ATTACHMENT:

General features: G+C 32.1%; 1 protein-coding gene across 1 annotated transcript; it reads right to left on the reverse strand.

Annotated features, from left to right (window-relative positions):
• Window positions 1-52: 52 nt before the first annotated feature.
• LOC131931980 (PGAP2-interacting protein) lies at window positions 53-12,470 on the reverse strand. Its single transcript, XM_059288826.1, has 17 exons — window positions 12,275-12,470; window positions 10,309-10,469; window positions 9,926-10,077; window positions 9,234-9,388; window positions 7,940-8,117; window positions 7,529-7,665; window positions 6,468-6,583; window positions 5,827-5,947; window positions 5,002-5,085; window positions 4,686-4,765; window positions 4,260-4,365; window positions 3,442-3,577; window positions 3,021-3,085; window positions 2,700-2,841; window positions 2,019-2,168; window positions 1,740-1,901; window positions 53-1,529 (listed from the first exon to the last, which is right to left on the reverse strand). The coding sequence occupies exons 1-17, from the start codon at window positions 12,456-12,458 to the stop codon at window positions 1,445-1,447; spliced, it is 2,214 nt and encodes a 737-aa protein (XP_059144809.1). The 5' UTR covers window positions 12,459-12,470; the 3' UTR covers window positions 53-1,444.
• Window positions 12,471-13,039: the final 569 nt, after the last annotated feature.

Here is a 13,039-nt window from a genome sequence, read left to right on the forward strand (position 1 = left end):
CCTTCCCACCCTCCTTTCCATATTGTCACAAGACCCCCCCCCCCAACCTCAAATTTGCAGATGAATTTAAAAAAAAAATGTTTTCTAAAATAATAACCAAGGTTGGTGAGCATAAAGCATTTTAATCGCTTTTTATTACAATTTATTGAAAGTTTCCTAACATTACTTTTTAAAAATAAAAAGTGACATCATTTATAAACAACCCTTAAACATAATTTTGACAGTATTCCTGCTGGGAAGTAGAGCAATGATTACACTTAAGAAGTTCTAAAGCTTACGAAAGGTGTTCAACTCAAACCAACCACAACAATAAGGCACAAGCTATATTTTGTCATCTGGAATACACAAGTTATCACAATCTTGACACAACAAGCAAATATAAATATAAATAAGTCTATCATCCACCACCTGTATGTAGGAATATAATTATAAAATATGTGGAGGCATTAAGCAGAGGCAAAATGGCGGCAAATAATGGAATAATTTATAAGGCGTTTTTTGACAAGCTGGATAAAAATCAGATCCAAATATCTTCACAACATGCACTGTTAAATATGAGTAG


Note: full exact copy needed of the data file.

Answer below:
General features: G+C 32.1%; 1 protein-coding gene across 1 annotated transcript; it reads right to left on the reverse strand.

Annotated features, from left to right (window-relative positions):
• Window positions 1-52: 52 nt before the first annotated feature.
• LOC131931980 (PGAP2-interacting protein) lies at window positions 53-12,470 on the reverse strand. Its single transcript, XM_059288826.1, has 17 exons — window positions 12,275-12,470; window positions 10,309-10,469; window positions 9,926-10,077; window positions 9,234-9,388; window positions 7,940-8,117; window positions 7,529-7,665; window positions 6,468-6,583; window positions 5,827-5,947; window positions 5,002-5,085; window positions 4,686-4,765; window positions 4,260-4,365; window positions 3,442-3,577; window positions 3,021-3,085; window positions 2,700-2,841; window positions 2,019-2,168; window positions 1,740-1,901; window positions 53-1,529 (listed from the first exon to the last, which is right to left on the reverse strand). The coding sequence occupies exons 1-17, from the start codon at window positions 12,456-12,458 to the stop codon at window positions 1,445-1,447; spliced, it is 2,214 nt and encodes a 737-aa protein (XP_059144809.1). The 5' UTR covers window positions 12,459-12,470; the 3' UTR covers window positions 53-1,444.
• Window positions 12,471-13,039: the final 569 nt, after the last annotated feature.

Here is a 13,039-nt window from a genome sequence, read left to right on the forward strand (position 1 = left end):
CCTTCCCACCCTCCTTTCCATATTGTCACAAGACCCCCCCCCCCAACCTCAAATTTGCAGATGAATTTAAAAAAAAAATGTTTTCTAAAATAATAACCAAGGTTGGTGAGCATAAAGCATTTTAATCGCTTTTTATTACAATTTATTGAAAGTTTCCTAACATTACTTTTTAAAAATAAAAAGTGACATCATTTATAAACAACCCTTAAACATAATTTTGACAGTATTCCTGCTGGGAAGTAGAGCAATGATTACACTTAAGAAGTTCTAAAGCTTACGAAAGGTGTTCAACTCAAACCAACCACAACAATAAGGCACAAGCTATATTTTGTCATCTGGAATACACAAGTTATCACAATCTTGACACAACAAGCAAATATAAATATAAATAAGTCTATCATCCACCACCTGTATGTAGGAATATAATTATAAAATATGTGGAGGCATTAAGCAGAGGCAAAATGGCGGCAAATAATGGAATAATTTATAAGGCGTTTTTTGACAAGCTGGATAAAAATCAGATCCAAATATCTTCACAACATGCACTGTTAAATATGAGTAG